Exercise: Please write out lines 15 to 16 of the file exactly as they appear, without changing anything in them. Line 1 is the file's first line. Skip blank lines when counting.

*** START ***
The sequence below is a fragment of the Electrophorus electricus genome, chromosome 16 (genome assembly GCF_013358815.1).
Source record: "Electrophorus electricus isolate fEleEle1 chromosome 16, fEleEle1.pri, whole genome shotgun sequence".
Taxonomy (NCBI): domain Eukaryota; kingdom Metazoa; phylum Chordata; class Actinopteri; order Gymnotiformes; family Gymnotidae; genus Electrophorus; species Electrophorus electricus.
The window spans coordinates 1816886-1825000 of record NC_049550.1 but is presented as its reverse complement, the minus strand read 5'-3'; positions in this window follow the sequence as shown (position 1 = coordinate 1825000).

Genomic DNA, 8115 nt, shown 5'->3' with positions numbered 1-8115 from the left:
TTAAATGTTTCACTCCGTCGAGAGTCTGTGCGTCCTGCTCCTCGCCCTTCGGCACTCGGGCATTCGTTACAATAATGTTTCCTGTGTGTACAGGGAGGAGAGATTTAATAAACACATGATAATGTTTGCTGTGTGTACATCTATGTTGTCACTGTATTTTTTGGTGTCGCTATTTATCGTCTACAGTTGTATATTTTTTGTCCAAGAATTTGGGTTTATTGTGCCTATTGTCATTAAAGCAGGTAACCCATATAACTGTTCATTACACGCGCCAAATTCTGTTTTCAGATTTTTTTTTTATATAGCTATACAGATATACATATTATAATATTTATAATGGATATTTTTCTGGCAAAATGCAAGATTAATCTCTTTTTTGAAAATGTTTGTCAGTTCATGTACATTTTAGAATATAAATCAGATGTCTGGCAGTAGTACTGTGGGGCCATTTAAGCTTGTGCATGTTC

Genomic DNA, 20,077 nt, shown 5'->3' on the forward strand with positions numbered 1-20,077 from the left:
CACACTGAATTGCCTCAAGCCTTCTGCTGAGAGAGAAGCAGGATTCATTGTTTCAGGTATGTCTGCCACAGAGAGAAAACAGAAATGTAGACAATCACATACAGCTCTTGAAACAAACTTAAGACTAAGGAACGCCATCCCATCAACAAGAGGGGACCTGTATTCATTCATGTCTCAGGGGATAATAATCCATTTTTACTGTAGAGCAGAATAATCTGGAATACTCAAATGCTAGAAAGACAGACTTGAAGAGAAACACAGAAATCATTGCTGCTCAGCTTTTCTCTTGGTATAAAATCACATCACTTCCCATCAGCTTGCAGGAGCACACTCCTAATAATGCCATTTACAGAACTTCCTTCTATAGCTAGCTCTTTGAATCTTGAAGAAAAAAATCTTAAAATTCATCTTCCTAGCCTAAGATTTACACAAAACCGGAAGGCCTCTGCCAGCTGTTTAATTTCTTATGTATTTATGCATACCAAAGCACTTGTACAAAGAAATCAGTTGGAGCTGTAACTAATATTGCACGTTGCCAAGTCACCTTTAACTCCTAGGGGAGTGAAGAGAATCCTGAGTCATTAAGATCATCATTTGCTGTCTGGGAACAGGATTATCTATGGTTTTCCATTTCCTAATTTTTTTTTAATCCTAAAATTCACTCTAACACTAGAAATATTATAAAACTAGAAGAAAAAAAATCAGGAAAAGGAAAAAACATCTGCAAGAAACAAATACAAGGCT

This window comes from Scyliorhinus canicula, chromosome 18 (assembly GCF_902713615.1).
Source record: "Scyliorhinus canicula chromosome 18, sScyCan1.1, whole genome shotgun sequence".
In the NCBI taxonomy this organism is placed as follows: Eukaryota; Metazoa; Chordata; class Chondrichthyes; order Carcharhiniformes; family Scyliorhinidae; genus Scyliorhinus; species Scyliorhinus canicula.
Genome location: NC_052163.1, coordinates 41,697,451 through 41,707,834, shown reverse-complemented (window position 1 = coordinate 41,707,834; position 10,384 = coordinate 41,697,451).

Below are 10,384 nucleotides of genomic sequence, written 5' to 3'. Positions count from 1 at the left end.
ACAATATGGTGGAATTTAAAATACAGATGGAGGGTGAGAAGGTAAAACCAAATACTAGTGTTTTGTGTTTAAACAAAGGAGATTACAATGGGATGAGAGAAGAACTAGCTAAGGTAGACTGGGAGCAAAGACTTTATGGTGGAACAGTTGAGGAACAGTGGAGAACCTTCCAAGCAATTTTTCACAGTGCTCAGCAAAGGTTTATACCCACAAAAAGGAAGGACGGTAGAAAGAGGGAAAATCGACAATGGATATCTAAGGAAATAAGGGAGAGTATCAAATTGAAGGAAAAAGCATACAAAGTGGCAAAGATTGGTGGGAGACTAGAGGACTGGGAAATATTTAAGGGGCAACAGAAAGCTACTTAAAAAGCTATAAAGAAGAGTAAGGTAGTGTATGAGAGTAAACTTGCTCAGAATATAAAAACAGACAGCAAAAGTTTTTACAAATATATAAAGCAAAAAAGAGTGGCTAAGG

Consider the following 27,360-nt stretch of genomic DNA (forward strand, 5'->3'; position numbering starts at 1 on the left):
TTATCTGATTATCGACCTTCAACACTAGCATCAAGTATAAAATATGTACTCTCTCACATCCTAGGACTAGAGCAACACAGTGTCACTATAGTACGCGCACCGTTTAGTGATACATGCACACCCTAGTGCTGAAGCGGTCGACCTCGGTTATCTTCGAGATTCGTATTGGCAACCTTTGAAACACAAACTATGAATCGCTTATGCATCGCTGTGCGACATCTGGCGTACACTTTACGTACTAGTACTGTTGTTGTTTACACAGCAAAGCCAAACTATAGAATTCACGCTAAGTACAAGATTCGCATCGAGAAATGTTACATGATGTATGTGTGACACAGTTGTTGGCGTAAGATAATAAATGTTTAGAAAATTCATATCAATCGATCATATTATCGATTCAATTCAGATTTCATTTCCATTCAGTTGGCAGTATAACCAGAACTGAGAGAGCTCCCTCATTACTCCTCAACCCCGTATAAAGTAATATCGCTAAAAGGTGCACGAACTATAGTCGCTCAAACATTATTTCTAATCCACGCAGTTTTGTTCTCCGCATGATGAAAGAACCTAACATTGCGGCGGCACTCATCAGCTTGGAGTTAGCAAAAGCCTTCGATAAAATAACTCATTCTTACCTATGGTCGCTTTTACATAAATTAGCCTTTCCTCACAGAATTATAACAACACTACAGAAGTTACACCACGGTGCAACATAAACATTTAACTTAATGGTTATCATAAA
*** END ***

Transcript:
Consider the following 27,360-nt stretch of genomic DNA (forward strand, 5'->3'; position numbering starts at 1 on the left):
TTATCTGATTATCGACCTTCAACACTAGCATCAAGTATAAAATATGTACTCTCTCACATCCTAGGACTAGAGCAACACAGTGTCACTATAGTACGCGCACCGTTTAGTGATACATGCACACCCTAGTGCTGAAGCGGTCGACCTCGGTTATCTTCGAGATTCGTATTGGCAACCTTTGAAACACAAACTATGAATCGCTTATGCATCGCTGTGCGACATCTGGCGTACACTTTACGTACTAGTACTGTTGTTGTTTACACAGCAAAGCCAAACTATAGAATTCACGCTAAGTACAAGATTCGCATCGAGAAATGTTACATGATGTATGTGTGACACAGTTGTTGGCGTAAGATAATAAATGTTTAGAAAATTCATATCAATCGATCATATTATCGATTCAATTCAGATTTCATTTCCATTCAGTTGGCAGTATAACCAGAACTGAGAGAGCTCCCTCATTACTCCTCAACCCCGTATAAAGTAATATCGCTAAAAGGTGCACGAACTATAGTCGCTCAAACATTATTTCTAATCCACGCAGTTTTGTTCTCCGCATGATGAAAGAACCTAACATTGCGGCGGCACTCATCAGCTTGGAGTTAGCAAAAGCCTTCGATAAAATAACTCATTCTTACCTATGGTCGCTTTTACATAAATTAGCCTTTCCTCACAGAATTATAACAACACTACAGAAGTTACACCACGGTGCAACATAAACATTTAACTTAATGGTTATCATAAA